Generic Name: doxycycline (DOX i SYE kleen)
Brand Names: Adoxa, Alodox, Avidoxy, Doryx, Monodox, Morgidox, Ocudox, Oracea, Oraxyl, Vibramycin

What is Oracea?

Oracea (doxycycline) is used to treat the inflammatory bumps and pimple-like blemishes caused by rosacea in adults. It works by reducing skin inflammation caused by rosacea.

Oracea is a tetracycline antibiotic. Tetracyclines are often used to treat infections, however this formulation has not been evaluated in the treatment or prevention of infections.

Oracea may also be used for other purposes not listed in this medication guide.

Important information

Do not use Oracea if you are pregnant. It could harm the unborn baby or cause permanent tooth discoloration later in life.

Oracea can make birth control pills less effective. Ask your doctor about using a non hormone method of birth control (such as a condom, diaphragm, spermicide) to prevent pregnancy while using Oracea.

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You should not take Oracea if you are allergic to doxycycline or to other tetracycline antibiotics such as demeclocycline (Declomycin), minocycline (Dynacin, Minocin, Solodyn, Vectrin), or tetracycline (Brodspec, Panmycin, Sumycin, Tetracap).

Before taking Oracea, tell your doctor if you have liver disease, kidney disease, asthma, or if you are allergic to sulfites.

Drink plenty of liquids while you are taking Oracea.

Children should not use this medicine. Oracea can cause permanent yellowing or graying of the teeth in children younger than 8 years old.

Take Oracea for the full prescribed length of time. Your symptoms may improve before the infection is completely cleared. Skipping doses may also increase your risk of further infection that is resistant to antibiotics.

Before taking this medicine

You should not take Oracea if you are allergic to doxycycline or to other tetracycline antibiotics such as demeclocycline (Declomycin), minocycline (Dynacin, Minocin, Solodyn, Vectrin), or tetracycline (Brodspec, Panmycin, Sumycin, Tetracap).

To make sure you can safely take Oracea, tell your doctor if you have any of these other conditions:

  • liver disease;

  • kidney disease; or

  • asthma or sulfite allergy.

FDA pregnancy category D. Do not use Oracea if you are pregnant. It could harm the unborn baby or cause permanent tooth discoloration later in life. Tell your doctor right away if you become pregnant during treatment.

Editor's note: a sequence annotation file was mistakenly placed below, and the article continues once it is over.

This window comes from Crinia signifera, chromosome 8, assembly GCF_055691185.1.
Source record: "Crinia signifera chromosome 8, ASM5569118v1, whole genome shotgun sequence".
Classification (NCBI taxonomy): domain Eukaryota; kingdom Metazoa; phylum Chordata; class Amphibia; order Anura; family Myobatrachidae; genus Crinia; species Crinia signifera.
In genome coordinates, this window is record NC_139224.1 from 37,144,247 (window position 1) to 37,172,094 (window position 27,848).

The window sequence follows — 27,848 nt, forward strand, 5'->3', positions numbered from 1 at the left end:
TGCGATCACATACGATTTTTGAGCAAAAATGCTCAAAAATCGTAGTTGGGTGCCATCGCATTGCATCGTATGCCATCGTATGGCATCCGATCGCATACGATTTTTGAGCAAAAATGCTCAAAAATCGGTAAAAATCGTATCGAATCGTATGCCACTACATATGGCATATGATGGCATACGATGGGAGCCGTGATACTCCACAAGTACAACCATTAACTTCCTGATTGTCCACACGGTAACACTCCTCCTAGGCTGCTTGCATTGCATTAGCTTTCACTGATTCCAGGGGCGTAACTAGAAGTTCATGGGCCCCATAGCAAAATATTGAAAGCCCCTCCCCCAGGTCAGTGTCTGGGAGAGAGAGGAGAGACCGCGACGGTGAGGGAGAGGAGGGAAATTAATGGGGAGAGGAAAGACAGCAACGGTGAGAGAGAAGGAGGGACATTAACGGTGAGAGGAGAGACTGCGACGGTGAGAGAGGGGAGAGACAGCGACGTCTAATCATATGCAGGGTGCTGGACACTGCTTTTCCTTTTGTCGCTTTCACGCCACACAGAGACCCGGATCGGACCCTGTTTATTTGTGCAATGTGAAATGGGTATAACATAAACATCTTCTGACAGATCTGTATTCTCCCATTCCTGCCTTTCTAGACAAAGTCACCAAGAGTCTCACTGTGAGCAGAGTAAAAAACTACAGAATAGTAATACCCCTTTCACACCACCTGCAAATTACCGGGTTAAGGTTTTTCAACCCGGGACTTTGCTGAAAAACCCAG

See also: Pregnancy and breastfeeding warnings (in more detail)

Oracea can make birth control pills less effective. Ask your doctor about using a non hormone method of birth control (such as a condom, diaphragm, spermicide) to prevent pregnancy while using Oracea.

Doxycycline passes into breast milk and may affect bone and tooth development in a nursing baby. You should not breast-feed while you are taking this medicine. Children should not use this medicine. Oracea can cause permanent yellowing or graying of the teeth in children younger than 8 years old.

How should I take Oracea?

Take Oracea exactly as prescribed by your doctor. Do not take in larger or smaller amounts or for longer than recommended. Follow the directions on your prescription label.

Take Oracea with a full glass of water (8 ounces) while sitting or standing. To prevent irritation to your throat, do not lay down right after taking a capsule.

The usual dose of Oracea is one capsule in the morning on an empty stomach. You should take at least one hour before or two hours after a meal.

Do not take Oracea with or right after taking antacids or products that contain calcium, aluminum, magnesium, or iron. Oracea may not work as well.

Do not crush, break, or open a Oracea delayed-release capsule. Swallow the capsule whole. It is specially made to release medicine slowly in the body. Breaking or opening the pill would cause too much of the drug to be released at one time. Take Oracea for the entire length of time prescribed by your doctor. Your symptoms may get better before the infection is completely treated. Do not give this medicine to another person, even if they have the same condition you have.

If you need to have any type of surgery, tell the surgeon ahead of time that you are taking Oracea. You may need to stop using the medicine for a short time.

Throw away any unused Oracea when it expires or when it is no longer needed. Do not take any Oracea after the expiration date printed on the label. Using expired doxycycline can cause damage to your kidneys.

Store Oracea at room temperature away from moisture and heat.

What happens if I miss a dose?

Take the missed dose as soon as you remember. Skip the missed dose if it is almost time for your next scheduled dose. Do not take extra medicine to make up the missed dose.

What happens if I overdose?

Seek emergency medical attention or call the Poison Help line at 1-800-222-1222.

Overdose symptoms may include nausea, vomiting, and diarrhea.